Motivating Your Kid To Complete Work Part 4

IF you have a kid that just can not seem to get through their work, then you need to come check out all 4 parts of my motivation series!

Welcome back to part 4 of this Motivation Series.  In case you missed the previous posts, you can find them here:   Part 1    Part 2    Part 3


Motivating your kid when they hate subjects

So let’s say your kid(s) loathe any one particular subject…what then?  Did you have a block schedule during your own public high school days?  There’s no reason that can’t work at home for little ones as well!  Let me refresh your memory: The subjects are taught every other day for twice the original amount of work.


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If you have a kid that just can not seem to get through their work, then you need to come check out all 4 parts of my motivation series!


For some kids, the number of subjects to complete may be more overwhelming than the actual amount of work. Look at these two sets of to-do lists, to see what I mean:


Daily To do:
1. Math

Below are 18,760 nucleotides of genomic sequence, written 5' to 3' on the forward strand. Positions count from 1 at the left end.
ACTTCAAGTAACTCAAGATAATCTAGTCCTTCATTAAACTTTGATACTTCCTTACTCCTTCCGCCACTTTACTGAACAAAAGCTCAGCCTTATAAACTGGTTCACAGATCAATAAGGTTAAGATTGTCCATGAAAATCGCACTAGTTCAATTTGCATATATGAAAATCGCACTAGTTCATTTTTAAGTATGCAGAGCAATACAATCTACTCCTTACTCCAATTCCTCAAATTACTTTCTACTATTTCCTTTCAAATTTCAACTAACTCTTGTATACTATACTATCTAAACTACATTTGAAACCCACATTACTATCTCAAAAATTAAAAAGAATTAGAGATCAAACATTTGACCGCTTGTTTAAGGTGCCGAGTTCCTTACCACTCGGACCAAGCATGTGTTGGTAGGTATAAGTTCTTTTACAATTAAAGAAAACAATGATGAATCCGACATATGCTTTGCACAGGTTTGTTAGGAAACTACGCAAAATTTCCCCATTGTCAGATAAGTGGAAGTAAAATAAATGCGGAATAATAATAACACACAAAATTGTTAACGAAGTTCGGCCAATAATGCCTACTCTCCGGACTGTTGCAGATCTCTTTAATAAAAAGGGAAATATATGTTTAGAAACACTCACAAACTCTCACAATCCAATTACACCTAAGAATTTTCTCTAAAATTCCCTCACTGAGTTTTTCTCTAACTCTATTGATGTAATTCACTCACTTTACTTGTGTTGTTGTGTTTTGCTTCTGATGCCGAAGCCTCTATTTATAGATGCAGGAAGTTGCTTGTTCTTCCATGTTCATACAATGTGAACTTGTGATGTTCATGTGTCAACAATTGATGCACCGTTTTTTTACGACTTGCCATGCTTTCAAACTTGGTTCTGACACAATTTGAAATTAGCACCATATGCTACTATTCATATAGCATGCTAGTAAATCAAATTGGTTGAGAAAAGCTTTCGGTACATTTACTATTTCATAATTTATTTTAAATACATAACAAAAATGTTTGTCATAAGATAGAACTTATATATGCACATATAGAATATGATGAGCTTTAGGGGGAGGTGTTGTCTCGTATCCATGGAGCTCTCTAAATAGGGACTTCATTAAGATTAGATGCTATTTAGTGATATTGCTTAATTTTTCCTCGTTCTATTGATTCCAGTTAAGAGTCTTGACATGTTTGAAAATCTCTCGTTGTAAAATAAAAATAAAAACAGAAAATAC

2. Grammar
3. Art
4. Science
5. History
6. Reading
7. Typing
8. Spanish
M/W To do:
1. Math
2. Science
3. Spanish
T/Th To do:
1. Grammar
2. History
3. Reading
Fri To do:
1. Typing
2. Art
3. Review

I like the idea of doing electives on Friday for predictability.  

I was always going to the wrong classes in High School because of the flip-flopping of days every week.  Having predictability is easier and more comfortable for some kids with special needs.  You can divvy up the week, however, works for you- maybe do only 4 doubled up days and a co-op day for example, but you get the idea!

Others still may just really deeply despise a certain subject.  

If you can double up on math (as an example) doing it only 2-3 days a week, you will have a few extra peaceful days at home.  To have a few yuck free days, your child may understand the reason for doubling up and want to push on through.  I hate writing for example, so I’d rather have a few “enh” days to power through rather than anticipating dread each and every day.

If you meet resistance on those days, make sure you don’t emphasize the idea that you are “doing double,” but instead focus on, “We don’t have to do any math tomorrow!”  You can split your math into chunks as well on math days.  Do one day’s worth in the morning, and the next after lunch and a brain break. 🙂

If you have any tips to add about making a block or looping schedule work for your family, please feel free to share in the comments below!


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Author: Jill C

Jill is a Christian, homeschooler, "boy mom", and special needs parent. Jill has ADHD and has learned firsthand how adapting environments can be key to finding success! Her current mission is to empower parents whose desire is to homeschool their special needs children and helping them squash their self-doubt!

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